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Women’s tech makes most of spring snow at Loveland

Mikaela Shiffrin training slalom at Loveland. John Hale

Mikaela Shiffrin training slalom at Loveland. John Hale

The U.S. women’s technical team ushered in the “summer season” last week, wrapping up a two-week slalom and GS camp at Loveland Ski Area in Colorado.

On hand were Mikaela Shiffrin, Lila Lapanja and Paula Moltzan, as well as Head Technical Coach Roland Pfeifer, taking advantage of the late-spring, high-elevation training environment on the Continental Divide. The camp kicked off with full-blown winter conditions, including fresh snow, but sunshine and a hard surface closed out the training block.

“When we first got there, it didn’t feel like a spring training camp; it felt like a middle-of-winter training camp,” said Lapanja. “It was super cold and windy, and it pretty much dumped snow. We took a break over the weekend and then it almost felt like a completely different camp. The snow got really hard and solid.”

“Definitely the beginning was a little tough, but I wouldn’t say it was a ‘bad’ start,” said Shiffrin. “It was actually probably good because I’m not terribly strong on soft snow, so it was something that I had to work on.”

The ladies ran GS courses for a few days in the early, wintery conditions, and then switched it up to slalom and back to GS again. Shiffrin was glad to have a chance to prioritize giant slalom, saying she has “unfinished business” in the discipline.

“I’m hoping to come back next year stronger in GS without making any sacrifices in my slalom,” she said. “I was really psyched with the whole camp because I felt like I got my slalom back — my quick feet — and also made a little bit of a breakthrough in GS.”

Pfeifer admits it can be difficult to find areas where the 19-year-old Olympic gold medalist can continue to improve in slalom, but that doesn’t mean she can become complacent in the discipline.

“It is absolutely a challenge (to find ways to improve in slalom). That’s for sure,” said Pfeifer. “Last season, I analyzed every single race to make a picture of what we have to do in the future. There are several things. You can, for instance, raise the consistency, have fewer mistakes. … And we’ve been testing a couple different ski models, the construction, the sidecut and flexibility.”

For Shiffrin, GS is a slightly different story. She finished on the cusp of the world’s best racers last season — seventh in the standings to be exact. This off-season, she and her coach have indeed made giant slalom more of a priority.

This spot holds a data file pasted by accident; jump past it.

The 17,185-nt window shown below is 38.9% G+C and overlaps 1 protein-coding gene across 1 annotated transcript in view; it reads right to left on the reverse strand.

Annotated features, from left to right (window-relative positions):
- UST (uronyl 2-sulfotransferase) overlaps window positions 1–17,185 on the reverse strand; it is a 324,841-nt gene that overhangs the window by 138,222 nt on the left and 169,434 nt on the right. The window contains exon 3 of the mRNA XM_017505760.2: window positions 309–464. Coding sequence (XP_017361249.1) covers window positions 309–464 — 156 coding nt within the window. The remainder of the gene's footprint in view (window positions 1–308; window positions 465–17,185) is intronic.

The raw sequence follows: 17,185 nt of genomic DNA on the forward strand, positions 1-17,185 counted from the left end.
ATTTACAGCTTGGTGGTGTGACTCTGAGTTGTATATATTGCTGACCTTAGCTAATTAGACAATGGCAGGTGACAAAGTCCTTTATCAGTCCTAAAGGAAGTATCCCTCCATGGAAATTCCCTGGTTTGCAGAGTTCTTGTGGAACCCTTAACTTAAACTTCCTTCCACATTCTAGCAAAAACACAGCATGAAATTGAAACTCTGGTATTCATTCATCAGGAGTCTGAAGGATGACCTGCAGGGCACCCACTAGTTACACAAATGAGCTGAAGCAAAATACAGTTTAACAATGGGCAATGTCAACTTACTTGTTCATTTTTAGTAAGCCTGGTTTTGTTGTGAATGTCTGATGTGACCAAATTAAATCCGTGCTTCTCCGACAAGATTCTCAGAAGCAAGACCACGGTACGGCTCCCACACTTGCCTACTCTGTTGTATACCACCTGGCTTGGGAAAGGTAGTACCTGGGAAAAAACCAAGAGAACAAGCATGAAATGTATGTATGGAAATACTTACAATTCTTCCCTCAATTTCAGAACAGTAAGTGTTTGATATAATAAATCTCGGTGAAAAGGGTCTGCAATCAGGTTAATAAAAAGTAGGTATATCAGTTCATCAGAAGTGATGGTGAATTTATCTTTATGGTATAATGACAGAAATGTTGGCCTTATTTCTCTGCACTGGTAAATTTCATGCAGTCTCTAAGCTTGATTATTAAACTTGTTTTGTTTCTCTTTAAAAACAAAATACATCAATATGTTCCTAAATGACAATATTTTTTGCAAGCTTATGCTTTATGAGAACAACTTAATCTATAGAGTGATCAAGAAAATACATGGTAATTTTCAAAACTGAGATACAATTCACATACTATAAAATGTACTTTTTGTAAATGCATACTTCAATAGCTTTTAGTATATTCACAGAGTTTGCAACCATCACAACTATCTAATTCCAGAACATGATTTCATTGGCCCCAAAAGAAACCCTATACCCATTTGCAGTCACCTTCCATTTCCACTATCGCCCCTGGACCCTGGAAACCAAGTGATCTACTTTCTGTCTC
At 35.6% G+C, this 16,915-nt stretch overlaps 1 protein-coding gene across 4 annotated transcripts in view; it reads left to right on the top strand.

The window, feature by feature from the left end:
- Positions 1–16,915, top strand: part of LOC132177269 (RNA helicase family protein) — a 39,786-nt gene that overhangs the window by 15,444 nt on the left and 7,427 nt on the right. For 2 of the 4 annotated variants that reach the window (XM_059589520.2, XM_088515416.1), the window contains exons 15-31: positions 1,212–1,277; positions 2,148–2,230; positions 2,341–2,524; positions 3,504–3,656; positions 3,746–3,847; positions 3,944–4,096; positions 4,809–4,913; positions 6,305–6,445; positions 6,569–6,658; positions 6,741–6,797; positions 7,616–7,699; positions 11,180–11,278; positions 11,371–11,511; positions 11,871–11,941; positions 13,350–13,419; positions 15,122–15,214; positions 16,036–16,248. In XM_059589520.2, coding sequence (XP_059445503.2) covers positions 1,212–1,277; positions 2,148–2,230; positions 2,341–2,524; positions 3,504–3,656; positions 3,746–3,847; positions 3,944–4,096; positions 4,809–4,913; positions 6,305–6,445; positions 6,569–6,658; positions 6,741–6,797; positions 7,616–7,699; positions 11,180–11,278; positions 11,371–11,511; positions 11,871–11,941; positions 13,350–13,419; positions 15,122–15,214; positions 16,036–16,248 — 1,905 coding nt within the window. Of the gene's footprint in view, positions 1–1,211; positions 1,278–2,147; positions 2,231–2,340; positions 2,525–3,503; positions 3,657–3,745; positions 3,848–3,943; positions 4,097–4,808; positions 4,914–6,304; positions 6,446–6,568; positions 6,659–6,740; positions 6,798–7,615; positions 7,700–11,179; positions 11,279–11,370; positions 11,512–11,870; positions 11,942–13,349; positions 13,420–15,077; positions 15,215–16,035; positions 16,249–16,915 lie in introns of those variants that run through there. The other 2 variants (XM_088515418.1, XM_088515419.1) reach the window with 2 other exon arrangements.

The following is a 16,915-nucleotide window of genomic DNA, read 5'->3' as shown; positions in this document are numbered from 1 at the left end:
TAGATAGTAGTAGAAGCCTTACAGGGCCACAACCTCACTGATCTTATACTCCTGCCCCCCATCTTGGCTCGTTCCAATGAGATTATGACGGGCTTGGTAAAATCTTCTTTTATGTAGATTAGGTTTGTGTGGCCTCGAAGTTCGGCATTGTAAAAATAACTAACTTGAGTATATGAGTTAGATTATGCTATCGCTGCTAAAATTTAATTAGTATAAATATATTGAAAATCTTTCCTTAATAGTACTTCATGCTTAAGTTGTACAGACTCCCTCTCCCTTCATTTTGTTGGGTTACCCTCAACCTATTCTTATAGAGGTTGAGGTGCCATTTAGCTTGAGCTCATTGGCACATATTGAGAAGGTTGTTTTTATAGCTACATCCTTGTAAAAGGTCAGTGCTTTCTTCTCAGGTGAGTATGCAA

“She is not the world champion in GS,” said Pfeifer, “so our big goal is to keep up with slalom and get up to No. 1 in GS ASAP.”

For Lapanja and Moltzan, the opportunity to spend time training with Shiffrin could prove invaluable. The three are expected to ski together through the summer and up until the World Cup opener in Soelden, when their schedules may pull them in separate directions, Lapanja and Moltzan setting their sites on Europa Cup while Shiffrin focuses, of course, on the World Cup. (Pfeifer certainly did not rule out the possibility that either racer could have a couple World Cup starts in Europe, however.)

“I really like small teams,” said Shiffrin, “Being alone can get pretty old pretty fast. Last year, I was alone quite a bit because Resi (Stiegler) would be racing at some of the other races. I did sometimes get kind of lonely. … I’m excited to have Lila and Paula around, especially this last week. That group chemistry really works well.

“I’m exited to see how much we can all improve. Maybe, if they get fast enough, we’ll be able to ski together during the winter, too, which would be really cool,” added Shiffrin.

The camp was one of the first opportunities Pfeifer has had to work with Moltzan and Lapanja in this new training arrangement.

“He started watching my skiing and we started watching video together, picking things out and seeing where I can improve,” Lapanja said. “I really like what he has to say, and I’m really excited to keep working with him and see how far he can help me take my skiing.”

Certainly, Pfeifer isn’t the only person on the hill from whom a thing or two could be learned.

“I love (Shiffrin’s) approach to training and skiing,” said Lapanja. “We both like the professionalism and focus. We work really well together, and we’re really great friends off the hill. I like the energy she brings to training, and it ups my game.”

Geoff Mintz

Associate Editor

Geoff Mintz is a former alpine ski racer who cut his teeth at Ragged Mountain and Waterville Valley, N.H. After graduating from Holderness and UVM, he relocated to Colorado, where he worked as an instructor at Beaver Creek prior to pursuing a career in journalism. He currently lives in the woods above Vail with his wife, Colleen.

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